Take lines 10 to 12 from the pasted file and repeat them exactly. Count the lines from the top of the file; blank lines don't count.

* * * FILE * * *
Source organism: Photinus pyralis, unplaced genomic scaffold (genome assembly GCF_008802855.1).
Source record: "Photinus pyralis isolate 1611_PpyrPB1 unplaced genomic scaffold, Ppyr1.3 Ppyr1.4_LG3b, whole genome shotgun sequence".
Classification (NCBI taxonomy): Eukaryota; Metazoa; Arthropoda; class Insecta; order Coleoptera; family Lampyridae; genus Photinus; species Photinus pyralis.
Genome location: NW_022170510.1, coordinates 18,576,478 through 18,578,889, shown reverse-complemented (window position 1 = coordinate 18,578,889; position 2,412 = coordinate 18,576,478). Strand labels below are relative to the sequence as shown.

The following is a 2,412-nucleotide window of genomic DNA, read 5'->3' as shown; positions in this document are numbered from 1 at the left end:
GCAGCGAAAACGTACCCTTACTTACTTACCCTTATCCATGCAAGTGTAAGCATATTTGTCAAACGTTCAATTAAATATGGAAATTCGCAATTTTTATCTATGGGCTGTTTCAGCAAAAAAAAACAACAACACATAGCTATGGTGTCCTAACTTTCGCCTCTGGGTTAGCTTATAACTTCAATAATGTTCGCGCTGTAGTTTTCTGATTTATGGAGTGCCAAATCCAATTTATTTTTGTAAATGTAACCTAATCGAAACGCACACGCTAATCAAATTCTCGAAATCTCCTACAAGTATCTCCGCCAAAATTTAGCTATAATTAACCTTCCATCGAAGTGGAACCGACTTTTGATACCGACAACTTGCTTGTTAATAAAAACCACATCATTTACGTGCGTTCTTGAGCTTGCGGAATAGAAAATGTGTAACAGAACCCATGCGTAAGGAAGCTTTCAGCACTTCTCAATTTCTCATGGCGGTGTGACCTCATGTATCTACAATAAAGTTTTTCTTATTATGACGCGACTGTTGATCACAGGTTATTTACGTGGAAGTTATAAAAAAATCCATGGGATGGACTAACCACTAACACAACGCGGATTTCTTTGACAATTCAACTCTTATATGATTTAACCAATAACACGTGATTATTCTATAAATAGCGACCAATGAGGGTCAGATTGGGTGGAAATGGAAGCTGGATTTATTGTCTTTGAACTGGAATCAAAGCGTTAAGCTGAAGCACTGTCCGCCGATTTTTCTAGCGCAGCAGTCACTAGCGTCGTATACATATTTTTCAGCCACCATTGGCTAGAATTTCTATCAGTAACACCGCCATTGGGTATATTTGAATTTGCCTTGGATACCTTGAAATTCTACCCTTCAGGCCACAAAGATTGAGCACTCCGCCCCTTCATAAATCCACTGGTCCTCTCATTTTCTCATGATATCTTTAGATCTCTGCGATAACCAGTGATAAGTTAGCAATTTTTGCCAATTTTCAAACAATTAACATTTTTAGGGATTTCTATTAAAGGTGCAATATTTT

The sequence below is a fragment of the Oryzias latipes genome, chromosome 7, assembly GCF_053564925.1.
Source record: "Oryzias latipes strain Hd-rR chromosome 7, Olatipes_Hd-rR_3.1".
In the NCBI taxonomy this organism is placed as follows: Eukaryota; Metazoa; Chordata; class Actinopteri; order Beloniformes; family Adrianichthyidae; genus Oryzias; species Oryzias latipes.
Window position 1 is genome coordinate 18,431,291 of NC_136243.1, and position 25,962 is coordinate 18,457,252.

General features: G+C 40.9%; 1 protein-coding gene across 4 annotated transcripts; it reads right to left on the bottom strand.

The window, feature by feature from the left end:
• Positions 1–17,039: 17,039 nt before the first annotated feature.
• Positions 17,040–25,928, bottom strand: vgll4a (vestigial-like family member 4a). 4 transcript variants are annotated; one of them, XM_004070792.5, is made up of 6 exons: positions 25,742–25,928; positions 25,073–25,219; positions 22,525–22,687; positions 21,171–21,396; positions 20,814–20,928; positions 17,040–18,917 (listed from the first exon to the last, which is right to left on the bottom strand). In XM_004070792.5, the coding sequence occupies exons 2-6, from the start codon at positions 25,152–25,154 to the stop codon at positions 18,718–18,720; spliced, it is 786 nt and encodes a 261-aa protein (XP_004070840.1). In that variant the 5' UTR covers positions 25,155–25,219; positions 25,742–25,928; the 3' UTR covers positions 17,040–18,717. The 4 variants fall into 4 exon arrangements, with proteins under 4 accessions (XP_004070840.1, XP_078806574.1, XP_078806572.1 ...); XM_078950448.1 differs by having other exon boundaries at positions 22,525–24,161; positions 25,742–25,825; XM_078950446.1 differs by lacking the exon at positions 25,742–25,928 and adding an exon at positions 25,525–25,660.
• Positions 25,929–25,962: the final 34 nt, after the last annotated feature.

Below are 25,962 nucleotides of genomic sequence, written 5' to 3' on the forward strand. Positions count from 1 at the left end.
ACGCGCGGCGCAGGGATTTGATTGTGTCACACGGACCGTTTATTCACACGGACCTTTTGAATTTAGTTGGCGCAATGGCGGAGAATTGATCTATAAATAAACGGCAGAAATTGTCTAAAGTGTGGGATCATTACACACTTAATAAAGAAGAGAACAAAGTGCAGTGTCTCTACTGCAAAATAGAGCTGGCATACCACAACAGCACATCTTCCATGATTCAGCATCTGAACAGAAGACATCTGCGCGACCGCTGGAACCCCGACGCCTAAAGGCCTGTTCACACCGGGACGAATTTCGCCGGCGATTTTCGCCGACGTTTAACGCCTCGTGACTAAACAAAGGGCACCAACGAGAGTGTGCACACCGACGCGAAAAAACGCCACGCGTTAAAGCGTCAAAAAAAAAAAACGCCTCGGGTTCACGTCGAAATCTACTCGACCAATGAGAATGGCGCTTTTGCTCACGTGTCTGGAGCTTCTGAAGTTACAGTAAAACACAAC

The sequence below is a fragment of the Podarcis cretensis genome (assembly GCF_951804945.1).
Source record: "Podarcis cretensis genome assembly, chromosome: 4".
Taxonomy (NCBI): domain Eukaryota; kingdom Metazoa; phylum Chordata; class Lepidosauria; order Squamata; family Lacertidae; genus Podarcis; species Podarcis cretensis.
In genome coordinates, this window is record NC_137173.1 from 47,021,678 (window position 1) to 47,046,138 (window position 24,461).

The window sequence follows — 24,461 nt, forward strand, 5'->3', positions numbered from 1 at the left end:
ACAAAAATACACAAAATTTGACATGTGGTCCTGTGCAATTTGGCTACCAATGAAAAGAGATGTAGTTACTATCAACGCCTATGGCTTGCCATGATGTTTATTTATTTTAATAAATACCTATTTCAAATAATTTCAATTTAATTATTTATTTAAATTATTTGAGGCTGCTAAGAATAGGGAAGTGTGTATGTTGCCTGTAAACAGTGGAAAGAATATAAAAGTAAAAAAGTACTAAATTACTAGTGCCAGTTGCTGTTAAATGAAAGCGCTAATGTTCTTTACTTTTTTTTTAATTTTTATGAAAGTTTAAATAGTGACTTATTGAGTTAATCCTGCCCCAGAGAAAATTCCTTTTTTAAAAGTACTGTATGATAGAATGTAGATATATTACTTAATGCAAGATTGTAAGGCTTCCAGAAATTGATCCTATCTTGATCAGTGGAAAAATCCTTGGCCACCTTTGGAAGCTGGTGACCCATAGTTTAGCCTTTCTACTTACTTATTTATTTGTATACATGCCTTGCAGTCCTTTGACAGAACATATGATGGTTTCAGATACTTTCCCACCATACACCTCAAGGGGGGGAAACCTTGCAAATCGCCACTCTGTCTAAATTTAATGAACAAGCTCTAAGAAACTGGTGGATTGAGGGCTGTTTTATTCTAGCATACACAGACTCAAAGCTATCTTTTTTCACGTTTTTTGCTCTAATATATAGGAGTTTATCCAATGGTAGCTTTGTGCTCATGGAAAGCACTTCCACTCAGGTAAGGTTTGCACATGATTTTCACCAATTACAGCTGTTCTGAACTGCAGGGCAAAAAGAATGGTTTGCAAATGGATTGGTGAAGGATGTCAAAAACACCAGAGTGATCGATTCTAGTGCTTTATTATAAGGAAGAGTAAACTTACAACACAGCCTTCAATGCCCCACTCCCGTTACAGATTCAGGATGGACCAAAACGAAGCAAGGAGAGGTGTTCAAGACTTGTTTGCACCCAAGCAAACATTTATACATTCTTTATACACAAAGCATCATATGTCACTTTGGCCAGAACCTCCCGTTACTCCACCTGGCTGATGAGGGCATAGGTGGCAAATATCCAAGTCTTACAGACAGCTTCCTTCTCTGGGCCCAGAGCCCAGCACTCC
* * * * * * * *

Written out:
Window position 1 is genome coordinate 18,431,291 of NC_136243.1, and position 25,962 is coordinate 18,457,252.

General features: G+C 40.9%; 1 protein-coding gene across 4 annotated transcripts; it reads right to left on the bottom strand.

The window, feature by feature from the left end: